Attack On Titan Is Good So Far, But Doesn't Live Up To Its Potential

Thanks to an amazing title sequence and an imagination-capturing low fantasy world, Attack on Titan has been one of this season's most popular anime. Five weeks ago, I even proclaimed it one of the five animes you should be watching.

Unfortunately, despite all it has going for it — and it certainly has some amazing aspects, no doubt — it is a series that has failed so far to live up to its own potential.

Good — A Dark Inventive World

Perhaps the greatest star of Attack on Titan is not a character but the world in which the story exists. In a world filled with the mysterious titans — who seem to have no goal or motivation other than killing humans — all of mankind hides behind three great walls in an attempt to survive. Moreover, the way humanity attempts to fight back against the titans — by making the average soldier into a sword-swinging Spider-Man proxy — simply excites the imagination.

But just like Berserk, Attack on Titan keeps its story more or less tense and grounded by showing the mortality not only of the random grunts in the background but also of the supporting cast. Everything is filled with constant tension as the question seems to be not “if your favourite character will die” but “when your favourite character will die.”

Good — A Strong Female Lead

One of the three main leads in Attack on Titan, Mikasa is clearly the break-out character of the series. While Armin is the thinker and Eren the leader, Mikasa is the one-man army of the group. She is calm, skilled, and intelligent — and the only one of the three who seemingly has no problem slaughtering titans left and right.

But behind the calm veneer is a deep and interesting character. Every moment she's on screen is captivating — whether that's exploring her back story, watching her confront a selfish merchant, or discovering exactly how she reacts to encountering her greatest fears.

Mixed — The Mother of all Cliffhangers

[This section contains major spoilers, skip to the next section to avoid them] Attack on Titan spends its first five episodes focusing almost fully on Eren. Then, at the end of the fifth episode, we see him lose a leg and an arm before being swallowed by a titan. And then we wait and ponder. “Did the creators of the show really kill the main character only five episodes into the story? No, of course not.” But then one episode passes, then another and another. His death is played completely straight even though it’s almost impossible to believe.

It takes nearly three full episodes before we find out what happened to him — a horrible, agonizing wait for a cliffhanger to be resolved. As a critic, I respect the creators for sticking to their guns and being fully committed to the bluff that the main character was, in fact, dead. But as a viewer, I hated it. Each week I tuned in to see how exactly he survived (because, let's face it, shows never kill off the main character before the final climax) and was instead shown some other character's backstory or watched as the plot followed some characters I wasn't nearly as invested in. Basically I was shown everything except what I wanted to know. It was maddening.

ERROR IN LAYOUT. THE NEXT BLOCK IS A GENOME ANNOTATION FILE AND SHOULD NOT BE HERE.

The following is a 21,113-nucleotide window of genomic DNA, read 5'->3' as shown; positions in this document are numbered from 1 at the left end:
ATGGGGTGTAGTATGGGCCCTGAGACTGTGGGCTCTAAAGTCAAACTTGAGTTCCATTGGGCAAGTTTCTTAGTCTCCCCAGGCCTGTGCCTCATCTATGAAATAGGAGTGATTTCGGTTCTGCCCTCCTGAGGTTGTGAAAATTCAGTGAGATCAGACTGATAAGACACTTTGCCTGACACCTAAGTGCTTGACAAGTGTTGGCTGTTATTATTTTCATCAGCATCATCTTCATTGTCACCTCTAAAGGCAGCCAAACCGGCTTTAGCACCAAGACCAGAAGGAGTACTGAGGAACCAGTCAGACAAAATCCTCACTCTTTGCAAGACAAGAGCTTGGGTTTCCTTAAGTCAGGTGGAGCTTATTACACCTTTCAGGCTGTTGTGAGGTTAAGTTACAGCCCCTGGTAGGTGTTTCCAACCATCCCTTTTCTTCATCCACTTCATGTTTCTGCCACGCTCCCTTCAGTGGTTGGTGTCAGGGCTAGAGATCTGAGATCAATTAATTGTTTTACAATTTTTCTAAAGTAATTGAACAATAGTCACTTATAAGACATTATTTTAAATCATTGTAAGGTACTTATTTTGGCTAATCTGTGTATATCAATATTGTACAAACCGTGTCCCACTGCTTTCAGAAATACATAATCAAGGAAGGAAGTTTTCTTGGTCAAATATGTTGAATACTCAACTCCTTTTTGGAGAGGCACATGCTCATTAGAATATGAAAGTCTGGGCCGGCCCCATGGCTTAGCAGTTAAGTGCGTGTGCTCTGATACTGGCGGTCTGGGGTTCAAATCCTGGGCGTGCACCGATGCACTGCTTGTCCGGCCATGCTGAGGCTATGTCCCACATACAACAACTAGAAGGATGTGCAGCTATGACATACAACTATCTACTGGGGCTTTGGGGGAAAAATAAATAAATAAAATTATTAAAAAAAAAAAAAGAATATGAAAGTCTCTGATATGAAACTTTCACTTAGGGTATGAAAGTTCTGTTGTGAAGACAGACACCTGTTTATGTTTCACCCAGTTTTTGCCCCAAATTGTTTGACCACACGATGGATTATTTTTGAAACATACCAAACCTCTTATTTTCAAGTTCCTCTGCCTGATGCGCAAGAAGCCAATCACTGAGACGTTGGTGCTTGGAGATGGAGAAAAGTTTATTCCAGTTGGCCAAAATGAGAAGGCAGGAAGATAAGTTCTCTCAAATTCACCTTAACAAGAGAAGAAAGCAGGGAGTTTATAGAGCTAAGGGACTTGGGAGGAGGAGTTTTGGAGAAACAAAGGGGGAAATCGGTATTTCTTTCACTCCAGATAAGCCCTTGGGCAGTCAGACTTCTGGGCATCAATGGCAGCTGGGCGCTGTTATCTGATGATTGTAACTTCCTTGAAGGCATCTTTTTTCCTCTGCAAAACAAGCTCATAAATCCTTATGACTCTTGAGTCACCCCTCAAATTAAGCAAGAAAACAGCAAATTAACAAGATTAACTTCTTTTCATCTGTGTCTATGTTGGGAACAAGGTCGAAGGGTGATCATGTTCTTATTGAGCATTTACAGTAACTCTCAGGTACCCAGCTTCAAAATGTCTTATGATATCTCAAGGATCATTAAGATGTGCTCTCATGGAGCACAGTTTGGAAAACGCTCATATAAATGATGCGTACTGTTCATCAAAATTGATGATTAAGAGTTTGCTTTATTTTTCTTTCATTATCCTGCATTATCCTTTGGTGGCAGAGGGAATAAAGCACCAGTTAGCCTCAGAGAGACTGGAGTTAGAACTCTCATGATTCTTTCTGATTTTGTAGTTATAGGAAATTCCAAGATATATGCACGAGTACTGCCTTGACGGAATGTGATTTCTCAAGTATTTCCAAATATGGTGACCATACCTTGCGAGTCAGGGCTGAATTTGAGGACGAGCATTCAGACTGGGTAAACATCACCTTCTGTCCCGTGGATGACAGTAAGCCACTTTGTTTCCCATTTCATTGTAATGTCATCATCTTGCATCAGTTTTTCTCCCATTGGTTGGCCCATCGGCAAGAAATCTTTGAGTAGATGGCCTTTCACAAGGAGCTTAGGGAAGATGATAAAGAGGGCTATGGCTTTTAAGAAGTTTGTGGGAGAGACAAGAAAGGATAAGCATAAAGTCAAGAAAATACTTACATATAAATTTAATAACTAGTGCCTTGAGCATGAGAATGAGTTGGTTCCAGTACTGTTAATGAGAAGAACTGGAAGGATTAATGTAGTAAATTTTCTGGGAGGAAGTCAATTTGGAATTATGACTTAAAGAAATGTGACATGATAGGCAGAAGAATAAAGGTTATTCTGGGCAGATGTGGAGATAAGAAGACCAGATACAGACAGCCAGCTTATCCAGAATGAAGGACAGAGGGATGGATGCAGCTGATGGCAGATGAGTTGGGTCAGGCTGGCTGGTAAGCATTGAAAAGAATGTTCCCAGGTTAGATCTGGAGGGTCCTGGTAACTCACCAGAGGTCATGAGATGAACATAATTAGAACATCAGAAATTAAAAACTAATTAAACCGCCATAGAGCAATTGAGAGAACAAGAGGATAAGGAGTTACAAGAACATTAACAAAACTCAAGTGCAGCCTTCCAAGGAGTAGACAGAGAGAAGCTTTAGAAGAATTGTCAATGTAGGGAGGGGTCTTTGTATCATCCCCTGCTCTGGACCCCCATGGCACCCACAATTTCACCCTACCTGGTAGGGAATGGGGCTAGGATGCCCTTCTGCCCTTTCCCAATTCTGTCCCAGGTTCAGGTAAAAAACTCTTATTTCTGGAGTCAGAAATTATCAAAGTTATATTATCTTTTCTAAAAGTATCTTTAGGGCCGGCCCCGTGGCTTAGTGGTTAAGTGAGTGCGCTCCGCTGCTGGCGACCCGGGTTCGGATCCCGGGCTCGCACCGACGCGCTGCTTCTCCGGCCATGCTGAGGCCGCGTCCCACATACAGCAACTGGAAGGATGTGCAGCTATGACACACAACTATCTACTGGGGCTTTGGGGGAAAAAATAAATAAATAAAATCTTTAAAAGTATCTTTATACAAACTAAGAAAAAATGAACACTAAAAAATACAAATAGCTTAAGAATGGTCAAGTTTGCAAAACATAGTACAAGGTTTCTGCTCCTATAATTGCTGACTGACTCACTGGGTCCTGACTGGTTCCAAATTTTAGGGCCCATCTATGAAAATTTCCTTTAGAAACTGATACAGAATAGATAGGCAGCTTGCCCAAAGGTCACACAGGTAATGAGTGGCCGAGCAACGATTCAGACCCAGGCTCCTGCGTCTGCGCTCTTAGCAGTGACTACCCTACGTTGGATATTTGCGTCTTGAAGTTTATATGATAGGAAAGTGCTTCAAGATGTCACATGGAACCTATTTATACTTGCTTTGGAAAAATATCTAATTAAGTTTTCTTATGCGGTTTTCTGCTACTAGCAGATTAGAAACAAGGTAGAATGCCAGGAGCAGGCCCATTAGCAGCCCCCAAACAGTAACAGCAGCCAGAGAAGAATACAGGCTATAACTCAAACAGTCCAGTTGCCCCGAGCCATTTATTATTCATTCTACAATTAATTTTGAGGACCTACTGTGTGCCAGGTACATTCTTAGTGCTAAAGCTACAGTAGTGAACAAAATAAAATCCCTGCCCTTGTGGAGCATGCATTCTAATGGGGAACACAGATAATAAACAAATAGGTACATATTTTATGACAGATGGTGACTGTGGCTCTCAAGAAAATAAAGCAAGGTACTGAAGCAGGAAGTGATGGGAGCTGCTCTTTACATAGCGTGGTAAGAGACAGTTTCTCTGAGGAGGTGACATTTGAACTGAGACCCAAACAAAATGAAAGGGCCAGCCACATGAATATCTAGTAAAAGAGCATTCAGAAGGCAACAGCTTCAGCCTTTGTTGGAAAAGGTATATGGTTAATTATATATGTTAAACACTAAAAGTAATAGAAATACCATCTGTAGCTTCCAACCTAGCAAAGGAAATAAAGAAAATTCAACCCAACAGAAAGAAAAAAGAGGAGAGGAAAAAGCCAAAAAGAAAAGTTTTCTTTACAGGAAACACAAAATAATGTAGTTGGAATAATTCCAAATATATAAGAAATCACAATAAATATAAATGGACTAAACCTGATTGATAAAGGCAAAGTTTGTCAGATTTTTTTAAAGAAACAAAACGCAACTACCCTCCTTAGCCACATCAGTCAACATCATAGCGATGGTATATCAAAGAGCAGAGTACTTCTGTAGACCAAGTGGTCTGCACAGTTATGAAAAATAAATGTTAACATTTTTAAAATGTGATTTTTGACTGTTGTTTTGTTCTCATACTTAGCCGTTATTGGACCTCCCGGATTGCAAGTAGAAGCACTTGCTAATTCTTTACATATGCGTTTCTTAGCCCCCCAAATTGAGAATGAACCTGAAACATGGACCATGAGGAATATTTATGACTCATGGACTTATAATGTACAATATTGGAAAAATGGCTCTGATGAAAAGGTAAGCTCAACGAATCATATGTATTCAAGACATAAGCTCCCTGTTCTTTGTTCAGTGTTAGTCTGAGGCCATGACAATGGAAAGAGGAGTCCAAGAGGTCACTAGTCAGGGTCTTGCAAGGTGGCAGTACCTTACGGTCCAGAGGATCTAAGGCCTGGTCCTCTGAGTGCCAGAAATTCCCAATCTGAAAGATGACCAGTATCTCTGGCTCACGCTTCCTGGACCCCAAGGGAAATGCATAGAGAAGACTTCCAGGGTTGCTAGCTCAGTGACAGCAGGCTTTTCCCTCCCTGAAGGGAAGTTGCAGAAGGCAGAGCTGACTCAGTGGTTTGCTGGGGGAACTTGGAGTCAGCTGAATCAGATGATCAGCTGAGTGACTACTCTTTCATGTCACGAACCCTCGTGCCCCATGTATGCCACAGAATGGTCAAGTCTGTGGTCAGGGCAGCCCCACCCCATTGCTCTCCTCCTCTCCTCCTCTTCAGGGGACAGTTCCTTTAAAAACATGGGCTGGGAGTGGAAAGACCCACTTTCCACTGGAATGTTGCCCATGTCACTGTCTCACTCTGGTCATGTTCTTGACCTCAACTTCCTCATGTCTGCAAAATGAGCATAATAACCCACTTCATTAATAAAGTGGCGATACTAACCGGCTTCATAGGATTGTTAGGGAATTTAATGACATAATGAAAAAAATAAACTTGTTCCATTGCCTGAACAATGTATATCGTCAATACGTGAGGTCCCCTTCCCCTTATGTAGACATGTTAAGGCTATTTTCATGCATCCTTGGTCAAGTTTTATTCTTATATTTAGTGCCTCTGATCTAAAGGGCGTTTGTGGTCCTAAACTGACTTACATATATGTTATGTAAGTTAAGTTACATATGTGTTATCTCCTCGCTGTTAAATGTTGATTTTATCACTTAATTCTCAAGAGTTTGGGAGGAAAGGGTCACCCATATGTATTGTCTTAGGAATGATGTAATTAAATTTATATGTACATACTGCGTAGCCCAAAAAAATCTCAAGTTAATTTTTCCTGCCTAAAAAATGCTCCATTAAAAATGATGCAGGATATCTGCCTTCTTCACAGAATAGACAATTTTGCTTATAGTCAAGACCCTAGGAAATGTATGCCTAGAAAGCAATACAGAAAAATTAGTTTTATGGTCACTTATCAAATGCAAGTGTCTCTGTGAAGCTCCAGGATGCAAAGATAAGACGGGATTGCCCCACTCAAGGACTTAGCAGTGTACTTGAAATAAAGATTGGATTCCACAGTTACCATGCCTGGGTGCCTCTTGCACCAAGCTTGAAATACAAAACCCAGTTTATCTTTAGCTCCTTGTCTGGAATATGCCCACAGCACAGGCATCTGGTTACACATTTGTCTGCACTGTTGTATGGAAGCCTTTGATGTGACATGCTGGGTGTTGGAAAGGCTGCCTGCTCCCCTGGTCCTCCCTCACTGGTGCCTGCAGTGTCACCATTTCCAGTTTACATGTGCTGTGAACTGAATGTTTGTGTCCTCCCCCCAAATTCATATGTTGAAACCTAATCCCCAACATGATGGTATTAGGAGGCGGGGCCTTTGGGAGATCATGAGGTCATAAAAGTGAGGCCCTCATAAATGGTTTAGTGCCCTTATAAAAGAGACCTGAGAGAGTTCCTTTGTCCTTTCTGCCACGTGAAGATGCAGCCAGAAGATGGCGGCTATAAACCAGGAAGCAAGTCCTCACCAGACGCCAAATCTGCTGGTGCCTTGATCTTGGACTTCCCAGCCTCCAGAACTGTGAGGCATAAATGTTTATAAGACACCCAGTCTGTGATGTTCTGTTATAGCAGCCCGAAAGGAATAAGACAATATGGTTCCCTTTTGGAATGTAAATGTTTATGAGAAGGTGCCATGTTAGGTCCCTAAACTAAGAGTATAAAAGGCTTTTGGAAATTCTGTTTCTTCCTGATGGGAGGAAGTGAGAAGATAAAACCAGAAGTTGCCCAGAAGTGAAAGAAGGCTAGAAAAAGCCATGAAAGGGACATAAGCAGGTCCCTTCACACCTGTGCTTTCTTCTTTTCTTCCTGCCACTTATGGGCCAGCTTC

Bad — Too Much Talk, Too Little Action

Attack on Titan brilliantly sets up tense situation after tense situation and then spoils them by indulging in endless inner monologues. This is one of the pitfalls of adapting a manga into an anime. On the page, stream-of-consciousness angst flows as fast as you can read. However, in an anime, the same passage slows down to the speed of talk — turning a one-minute exploration of a character’s thoughts into a ten-minute digression. These moments are the bane of Attack on Titan. And worse, they are as frequent as they are tension-killing.

Many of the show's conversations have the same effect as the inner monologues for the same reason. In manga form, they seem to be covered in a matter of seconds, but in an anime they become long and drawn out — making you wonder how the characters were really in any danger if they could afford to talk for 20 minutes about what to do.

Bad — Uneven Pace

But the conversations and inner monologues are not the only problem with pacing. The overall pace of the first half of the show is odd as well. While the first four episodes are somewhat standalone stories from different points in the main characters’ young lives, from the fifth episode on, the series suddenly changes into a serialized epic with no end in sight.

So, if you enjoyed the first few episodes of the show, each week you'll find yourself waiting for the end of the arc so you can get on to the next adventure — only to discover that there are full episodes of nothing but angsty conversation padding out the episode count.

It seems that the first few episodes would have been better served as flashback episodes interspersed throughout the “Battle of Trost” arc like how the Mikasa origin episode was used. Instead, by putting these episodes at the beginning, it sets a false pace for the viewers and makes the major arc seem even longer and more drawn out than it would have on its own.